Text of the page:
In response to an analyst's question about the reason for the uptick, Iger said, "[W]e believe that we've benefited from the growth of certain light packages that ESPN has been part of, particularly [Sling TV's] Dish."
2. Nielsen lowered its estimate of losses of multi-channel households
The market's ballyhooing about cord-cutting was largely set off by Nielsen statistics reflecting the drop in ESPN subscribers through 2015. From Iger's opening remarks:
It's interesting to note that Nielsen has significantly lowered its estimate of losses of multi-channel households in 2015. Regardless, in any market, we believe ESPN is well-positioned to continue to thrive for many reasons, including the demand for sports programming, especially live sports, is undiminished and consumption is at an all-time high.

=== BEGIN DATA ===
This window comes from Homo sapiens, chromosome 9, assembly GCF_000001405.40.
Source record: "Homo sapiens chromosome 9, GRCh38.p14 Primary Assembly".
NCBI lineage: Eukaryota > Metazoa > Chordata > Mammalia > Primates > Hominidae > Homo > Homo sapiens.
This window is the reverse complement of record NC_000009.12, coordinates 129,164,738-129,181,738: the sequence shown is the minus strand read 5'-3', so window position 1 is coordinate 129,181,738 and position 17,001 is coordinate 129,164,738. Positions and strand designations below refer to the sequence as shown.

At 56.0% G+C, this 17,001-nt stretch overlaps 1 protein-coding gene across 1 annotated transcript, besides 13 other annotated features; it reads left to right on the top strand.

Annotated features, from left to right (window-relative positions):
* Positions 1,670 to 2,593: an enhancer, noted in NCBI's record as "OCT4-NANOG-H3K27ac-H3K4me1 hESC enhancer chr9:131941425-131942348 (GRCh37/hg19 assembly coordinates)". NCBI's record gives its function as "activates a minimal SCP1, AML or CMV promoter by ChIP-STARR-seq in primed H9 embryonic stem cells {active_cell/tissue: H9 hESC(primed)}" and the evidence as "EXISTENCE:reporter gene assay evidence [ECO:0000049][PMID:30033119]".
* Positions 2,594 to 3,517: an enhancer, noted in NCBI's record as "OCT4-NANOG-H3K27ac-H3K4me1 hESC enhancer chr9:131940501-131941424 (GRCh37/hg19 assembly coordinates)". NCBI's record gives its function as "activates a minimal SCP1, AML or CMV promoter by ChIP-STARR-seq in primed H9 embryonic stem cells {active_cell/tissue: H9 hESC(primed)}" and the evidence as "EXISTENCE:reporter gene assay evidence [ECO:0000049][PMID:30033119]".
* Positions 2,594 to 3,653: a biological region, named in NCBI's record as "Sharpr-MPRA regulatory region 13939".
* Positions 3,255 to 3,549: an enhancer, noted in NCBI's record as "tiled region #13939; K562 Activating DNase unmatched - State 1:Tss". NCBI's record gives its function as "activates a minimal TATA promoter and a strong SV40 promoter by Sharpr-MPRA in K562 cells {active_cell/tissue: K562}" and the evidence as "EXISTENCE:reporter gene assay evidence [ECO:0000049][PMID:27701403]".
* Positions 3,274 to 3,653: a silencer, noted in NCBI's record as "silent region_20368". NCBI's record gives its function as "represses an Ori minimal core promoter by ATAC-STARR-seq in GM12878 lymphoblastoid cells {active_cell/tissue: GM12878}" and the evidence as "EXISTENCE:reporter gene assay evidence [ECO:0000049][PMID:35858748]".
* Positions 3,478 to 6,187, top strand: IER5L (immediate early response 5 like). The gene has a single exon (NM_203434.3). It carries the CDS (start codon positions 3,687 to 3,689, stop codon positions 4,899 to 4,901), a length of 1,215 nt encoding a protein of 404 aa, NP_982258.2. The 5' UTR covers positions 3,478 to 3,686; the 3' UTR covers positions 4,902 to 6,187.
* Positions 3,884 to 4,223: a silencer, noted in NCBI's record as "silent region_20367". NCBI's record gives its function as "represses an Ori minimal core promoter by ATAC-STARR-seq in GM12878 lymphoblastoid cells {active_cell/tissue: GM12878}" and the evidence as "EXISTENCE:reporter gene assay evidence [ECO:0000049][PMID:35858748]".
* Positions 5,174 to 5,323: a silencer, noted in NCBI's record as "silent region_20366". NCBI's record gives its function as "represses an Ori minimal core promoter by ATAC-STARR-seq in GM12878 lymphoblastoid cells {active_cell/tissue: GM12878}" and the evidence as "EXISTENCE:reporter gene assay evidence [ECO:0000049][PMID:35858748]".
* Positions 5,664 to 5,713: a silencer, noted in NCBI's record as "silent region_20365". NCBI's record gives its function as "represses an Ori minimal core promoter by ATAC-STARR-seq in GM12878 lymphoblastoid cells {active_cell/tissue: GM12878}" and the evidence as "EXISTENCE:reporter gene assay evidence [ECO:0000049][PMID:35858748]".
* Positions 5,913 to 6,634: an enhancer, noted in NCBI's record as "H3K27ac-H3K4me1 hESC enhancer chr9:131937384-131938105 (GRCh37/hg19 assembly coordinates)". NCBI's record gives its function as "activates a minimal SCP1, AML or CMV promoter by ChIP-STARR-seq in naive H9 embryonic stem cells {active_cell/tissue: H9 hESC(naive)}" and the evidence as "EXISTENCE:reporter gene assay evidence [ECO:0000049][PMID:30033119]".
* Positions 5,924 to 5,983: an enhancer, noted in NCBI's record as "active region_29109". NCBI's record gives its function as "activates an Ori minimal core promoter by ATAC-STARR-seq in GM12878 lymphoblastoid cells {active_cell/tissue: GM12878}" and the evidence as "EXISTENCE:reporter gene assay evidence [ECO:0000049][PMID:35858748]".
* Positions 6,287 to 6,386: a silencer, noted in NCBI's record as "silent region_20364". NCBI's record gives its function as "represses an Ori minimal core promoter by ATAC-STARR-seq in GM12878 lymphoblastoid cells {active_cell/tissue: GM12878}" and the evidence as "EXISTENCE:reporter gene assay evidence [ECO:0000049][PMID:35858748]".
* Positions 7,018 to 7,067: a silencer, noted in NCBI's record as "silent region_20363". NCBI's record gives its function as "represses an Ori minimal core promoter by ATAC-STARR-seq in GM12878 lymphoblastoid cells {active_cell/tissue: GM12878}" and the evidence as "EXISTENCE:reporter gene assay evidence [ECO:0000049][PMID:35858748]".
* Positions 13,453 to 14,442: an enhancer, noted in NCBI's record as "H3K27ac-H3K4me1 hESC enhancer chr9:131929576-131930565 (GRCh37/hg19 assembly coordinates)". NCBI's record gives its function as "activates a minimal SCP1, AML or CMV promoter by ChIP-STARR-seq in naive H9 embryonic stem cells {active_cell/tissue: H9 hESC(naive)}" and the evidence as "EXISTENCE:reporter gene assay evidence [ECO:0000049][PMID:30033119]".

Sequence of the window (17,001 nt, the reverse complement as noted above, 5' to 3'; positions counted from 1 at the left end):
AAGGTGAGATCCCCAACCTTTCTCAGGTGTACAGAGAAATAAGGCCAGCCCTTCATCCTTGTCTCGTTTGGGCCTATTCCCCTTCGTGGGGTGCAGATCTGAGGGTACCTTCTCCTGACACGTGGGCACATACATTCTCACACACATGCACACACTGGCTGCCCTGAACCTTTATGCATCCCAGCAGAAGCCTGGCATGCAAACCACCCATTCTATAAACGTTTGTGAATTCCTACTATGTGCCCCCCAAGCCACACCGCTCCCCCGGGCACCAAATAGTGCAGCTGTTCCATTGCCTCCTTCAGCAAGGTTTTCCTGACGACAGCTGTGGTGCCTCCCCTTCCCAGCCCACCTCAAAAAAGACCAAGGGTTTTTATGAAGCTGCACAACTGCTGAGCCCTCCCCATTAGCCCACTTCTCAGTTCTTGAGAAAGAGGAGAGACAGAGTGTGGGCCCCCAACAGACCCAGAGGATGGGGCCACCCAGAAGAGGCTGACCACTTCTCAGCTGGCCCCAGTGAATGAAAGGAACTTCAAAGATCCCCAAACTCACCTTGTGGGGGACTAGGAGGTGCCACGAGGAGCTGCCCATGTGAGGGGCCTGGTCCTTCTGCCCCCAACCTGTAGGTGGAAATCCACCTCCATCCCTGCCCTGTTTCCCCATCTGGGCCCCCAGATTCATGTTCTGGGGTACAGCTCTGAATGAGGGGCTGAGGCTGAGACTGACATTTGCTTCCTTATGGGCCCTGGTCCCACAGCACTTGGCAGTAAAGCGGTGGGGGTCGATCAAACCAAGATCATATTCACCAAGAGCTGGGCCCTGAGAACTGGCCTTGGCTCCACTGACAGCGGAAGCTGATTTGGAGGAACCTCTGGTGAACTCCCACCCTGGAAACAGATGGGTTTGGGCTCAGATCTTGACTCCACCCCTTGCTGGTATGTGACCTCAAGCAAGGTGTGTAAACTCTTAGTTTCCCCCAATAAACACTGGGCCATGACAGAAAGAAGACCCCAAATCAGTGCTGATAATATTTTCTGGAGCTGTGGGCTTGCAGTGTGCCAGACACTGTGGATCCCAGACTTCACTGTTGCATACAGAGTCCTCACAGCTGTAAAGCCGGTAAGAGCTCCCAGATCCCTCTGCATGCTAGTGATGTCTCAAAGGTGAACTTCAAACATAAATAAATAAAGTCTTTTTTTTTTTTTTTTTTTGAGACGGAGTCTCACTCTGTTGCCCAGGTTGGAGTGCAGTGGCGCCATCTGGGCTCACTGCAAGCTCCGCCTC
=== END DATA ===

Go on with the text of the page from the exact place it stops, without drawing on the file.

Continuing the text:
3. ESPN subscriber count drop is due largely to cord-slimming
This is a key point and one many investors may not know, since it represents a change from what Iger said last August. From Iger's response to a question about this change of opinion:
At the time that I made the comments last August, we were seeing some sub erosion from both sides, from skinny bundles and ... a decrease in the total number of subs. At the time, because of what Nielsen was telling us, we concluded that most of it was coming from simple loss of subs. Once Nielsen corrected those numbers, reducing the loss of subs by some two million subscribers -- or two million households, I should say -- we concluded that, at that point, our sub loss was largely due to the fact that ESPN was not part of skinny bundles that had launched.
4. Disney is in talks to have ESPN included in light bundles